Cancer Patients Need to Get Familiar with Coronavirus Risk 

Coronavirus and cancer: Risk for survivors and immunocompromised patients

The COVID-19 pandemic will go in history as a devastating situation that affected every aspect of people’s lives across the world. It was taxing on people’s health physically and psychologically. The lockdown triggered financial issues. The coronavirus is still attacking, while the scientists and researchers are making progress in creating an effective vaccine to treat infection. 

People with medical conditions are suffering because they are vulnerable to get infected. Cancer patients are at high risk because they can die after they get infected by coronavirus. In New Zealand and Australia, Radiation therapy services are available even in this COVID-19 situation. For more information about the oncology treatment, visit the Targeting Cancer website.

Cancer patients need to get familiar with coronavirus to avert the risk

Are all cancer patients at risk of getting COVID-19?

Cancer patients have a vulnerable immune system, so they are at high risk. Their defenses to combat the infection are lowered. People struggling with blood cancer, lung cancer, and cancer in an advanced stage or those undergoing chemotherapy are at high risk. Senior citizens struggling with heart disease high blood pressure or diabetes are also easily infected. 

Symptoms from infection of coronavirus

Common symptoms of coronavirus are similar to general patients. It includes –

  • Dry cough
  • Fever
  • Headache
  • Muscle aches
  • Fatigue
  • Breath shortness
  • Nausea & diarrhea

The symptoms occur between two days to two weeks, after exposure. The current data indicates that infected people can transfer the virus even before they experience any symptoms. 

What are the preventative measures?

The preventative measures are similar to flu and the common cold. It includes –

  • Wash hands frequently with water and hand wash, wherever possible
  • Wear a mask when you go out and avoid touching your face without sanitizing your hands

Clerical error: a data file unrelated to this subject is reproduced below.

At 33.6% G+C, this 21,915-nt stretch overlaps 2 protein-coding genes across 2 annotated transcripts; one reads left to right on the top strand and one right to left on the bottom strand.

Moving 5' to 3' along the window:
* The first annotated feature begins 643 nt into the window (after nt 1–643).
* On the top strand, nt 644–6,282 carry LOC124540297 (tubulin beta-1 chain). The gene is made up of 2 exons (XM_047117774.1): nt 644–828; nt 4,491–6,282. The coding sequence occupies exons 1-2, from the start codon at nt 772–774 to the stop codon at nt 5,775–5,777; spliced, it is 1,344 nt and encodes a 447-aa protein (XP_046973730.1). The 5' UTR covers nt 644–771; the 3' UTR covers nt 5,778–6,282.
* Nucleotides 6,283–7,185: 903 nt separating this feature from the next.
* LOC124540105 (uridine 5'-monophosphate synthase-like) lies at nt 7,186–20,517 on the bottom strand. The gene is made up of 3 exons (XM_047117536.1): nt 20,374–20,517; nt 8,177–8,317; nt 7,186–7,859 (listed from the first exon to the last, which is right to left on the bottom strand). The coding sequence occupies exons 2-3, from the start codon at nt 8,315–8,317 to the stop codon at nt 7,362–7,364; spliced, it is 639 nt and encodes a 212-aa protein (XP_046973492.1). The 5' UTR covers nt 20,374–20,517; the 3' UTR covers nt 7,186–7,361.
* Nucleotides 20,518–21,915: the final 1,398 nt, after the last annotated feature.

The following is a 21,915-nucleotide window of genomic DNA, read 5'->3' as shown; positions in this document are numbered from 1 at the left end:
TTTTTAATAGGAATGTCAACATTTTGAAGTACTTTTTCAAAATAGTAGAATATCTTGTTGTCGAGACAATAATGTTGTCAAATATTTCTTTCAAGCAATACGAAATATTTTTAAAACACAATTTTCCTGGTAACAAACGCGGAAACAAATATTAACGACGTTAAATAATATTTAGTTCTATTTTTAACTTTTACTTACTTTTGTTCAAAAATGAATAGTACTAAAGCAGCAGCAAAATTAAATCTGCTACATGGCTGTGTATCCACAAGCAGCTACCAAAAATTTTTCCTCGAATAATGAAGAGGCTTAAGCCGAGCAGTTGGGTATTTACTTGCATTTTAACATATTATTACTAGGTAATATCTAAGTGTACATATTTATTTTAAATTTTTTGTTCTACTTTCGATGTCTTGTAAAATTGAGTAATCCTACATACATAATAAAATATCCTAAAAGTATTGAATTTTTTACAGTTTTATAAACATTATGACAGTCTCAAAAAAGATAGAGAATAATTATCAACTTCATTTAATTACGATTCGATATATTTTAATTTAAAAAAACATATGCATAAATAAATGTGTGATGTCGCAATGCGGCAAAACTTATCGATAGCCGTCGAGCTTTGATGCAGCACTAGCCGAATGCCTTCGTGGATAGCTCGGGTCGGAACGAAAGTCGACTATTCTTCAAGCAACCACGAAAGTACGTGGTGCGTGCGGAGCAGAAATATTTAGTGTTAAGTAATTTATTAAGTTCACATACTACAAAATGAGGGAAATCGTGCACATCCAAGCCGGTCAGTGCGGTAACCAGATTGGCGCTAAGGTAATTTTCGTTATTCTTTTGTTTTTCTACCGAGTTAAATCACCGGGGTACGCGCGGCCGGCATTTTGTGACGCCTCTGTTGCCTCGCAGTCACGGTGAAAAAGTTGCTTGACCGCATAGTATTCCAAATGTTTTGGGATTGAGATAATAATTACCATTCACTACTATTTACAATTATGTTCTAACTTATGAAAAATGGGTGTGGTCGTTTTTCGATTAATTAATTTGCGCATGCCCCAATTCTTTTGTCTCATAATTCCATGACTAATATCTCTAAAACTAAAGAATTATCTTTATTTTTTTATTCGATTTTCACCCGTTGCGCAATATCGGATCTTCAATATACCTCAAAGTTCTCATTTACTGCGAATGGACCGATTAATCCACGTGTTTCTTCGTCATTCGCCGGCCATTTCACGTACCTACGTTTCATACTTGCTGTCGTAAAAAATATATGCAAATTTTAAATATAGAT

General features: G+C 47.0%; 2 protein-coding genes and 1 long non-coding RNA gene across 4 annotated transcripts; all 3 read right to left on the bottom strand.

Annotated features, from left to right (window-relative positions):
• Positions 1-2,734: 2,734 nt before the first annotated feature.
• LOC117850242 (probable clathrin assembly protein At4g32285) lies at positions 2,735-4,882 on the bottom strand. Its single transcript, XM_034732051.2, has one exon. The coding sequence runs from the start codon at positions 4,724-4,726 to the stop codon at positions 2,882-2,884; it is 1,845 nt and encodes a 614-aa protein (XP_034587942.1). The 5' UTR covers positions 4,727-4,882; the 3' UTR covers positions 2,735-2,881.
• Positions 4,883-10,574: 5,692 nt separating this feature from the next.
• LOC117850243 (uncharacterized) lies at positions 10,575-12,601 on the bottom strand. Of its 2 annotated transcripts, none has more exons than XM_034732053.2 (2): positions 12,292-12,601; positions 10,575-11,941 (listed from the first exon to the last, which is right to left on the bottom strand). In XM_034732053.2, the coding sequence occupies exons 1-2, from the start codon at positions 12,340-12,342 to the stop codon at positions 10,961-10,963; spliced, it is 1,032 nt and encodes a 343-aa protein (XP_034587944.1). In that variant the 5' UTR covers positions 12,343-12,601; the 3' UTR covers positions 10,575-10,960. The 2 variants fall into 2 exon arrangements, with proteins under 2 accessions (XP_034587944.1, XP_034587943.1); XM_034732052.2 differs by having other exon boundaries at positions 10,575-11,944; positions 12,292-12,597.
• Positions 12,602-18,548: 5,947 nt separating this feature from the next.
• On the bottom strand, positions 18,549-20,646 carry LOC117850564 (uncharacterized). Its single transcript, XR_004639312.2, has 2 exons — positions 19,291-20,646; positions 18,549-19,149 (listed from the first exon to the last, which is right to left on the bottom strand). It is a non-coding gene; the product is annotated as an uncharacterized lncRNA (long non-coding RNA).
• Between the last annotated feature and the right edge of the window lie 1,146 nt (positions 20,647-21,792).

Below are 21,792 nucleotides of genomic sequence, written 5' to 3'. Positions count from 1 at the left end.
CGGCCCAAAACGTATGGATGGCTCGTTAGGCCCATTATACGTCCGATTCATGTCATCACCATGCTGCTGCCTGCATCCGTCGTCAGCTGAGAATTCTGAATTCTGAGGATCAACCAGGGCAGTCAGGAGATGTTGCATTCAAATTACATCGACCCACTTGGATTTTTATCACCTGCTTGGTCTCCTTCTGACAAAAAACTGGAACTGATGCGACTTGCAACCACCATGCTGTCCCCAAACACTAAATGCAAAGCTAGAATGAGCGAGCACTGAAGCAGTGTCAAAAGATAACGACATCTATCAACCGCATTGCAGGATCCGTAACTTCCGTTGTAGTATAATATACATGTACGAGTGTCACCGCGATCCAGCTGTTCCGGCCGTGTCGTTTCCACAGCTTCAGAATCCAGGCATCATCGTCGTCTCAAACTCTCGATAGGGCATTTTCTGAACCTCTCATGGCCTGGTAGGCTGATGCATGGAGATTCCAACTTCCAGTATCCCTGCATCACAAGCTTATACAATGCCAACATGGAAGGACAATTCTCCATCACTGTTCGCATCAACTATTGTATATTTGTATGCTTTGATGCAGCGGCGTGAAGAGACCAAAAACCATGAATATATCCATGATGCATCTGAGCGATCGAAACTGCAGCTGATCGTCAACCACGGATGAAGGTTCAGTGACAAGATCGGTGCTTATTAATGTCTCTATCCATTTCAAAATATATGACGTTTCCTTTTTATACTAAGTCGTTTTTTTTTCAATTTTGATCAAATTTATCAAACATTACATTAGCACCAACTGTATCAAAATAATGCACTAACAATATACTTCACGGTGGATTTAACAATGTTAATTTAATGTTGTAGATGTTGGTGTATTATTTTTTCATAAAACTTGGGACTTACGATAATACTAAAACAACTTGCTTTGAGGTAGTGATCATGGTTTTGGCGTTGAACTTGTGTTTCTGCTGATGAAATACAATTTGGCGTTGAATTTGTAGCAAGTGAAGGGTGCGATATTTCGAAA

• Cover mouth while coughing or sneezing with a tissue and dispose of it properly
  • Avoid going out in public, if possible
  • Stay away from those with respiratory symptoms
  • Avoid public transportation
  • Wash hands after you return home
  • Avoid situations where you cannot keep a distance of about 6 feet.

[Six feet social distancing is a safety margin because an infected person’s sneeze or cough droplets can travel only 3 -feet]

What to do in case a cancer patient shows COVID-19 symptoms?

The cancer patient needs to contact their treatment center to report. The doctor will determine what kind of evaluation is needed and where must it be done. Several cancer treatment-centers direct symptomatic patients to specific labs for testing. 

Will the cancer patient be at risk, if they visit the center for treatment?

Cancer clinics and centers have taken steps to minimize coronavirus transmission risk as much as possible. Some centers offer a virtual appointment in this COVID-19 situation to follow-up patients and assess new cases. In case the need arises after the teleconference, it will be addressed with an in-person assessment.

Can a cancer patient delay their treatment until after the pandemic?

It is the decision of the radiation oncologist. If radiation therapy is the patient’s primary curative treatment then efforts will be made to continue the treatment to take all the precautions. If appropriate, short treatment courses will get recommended to maintain safety and effectiveness. 


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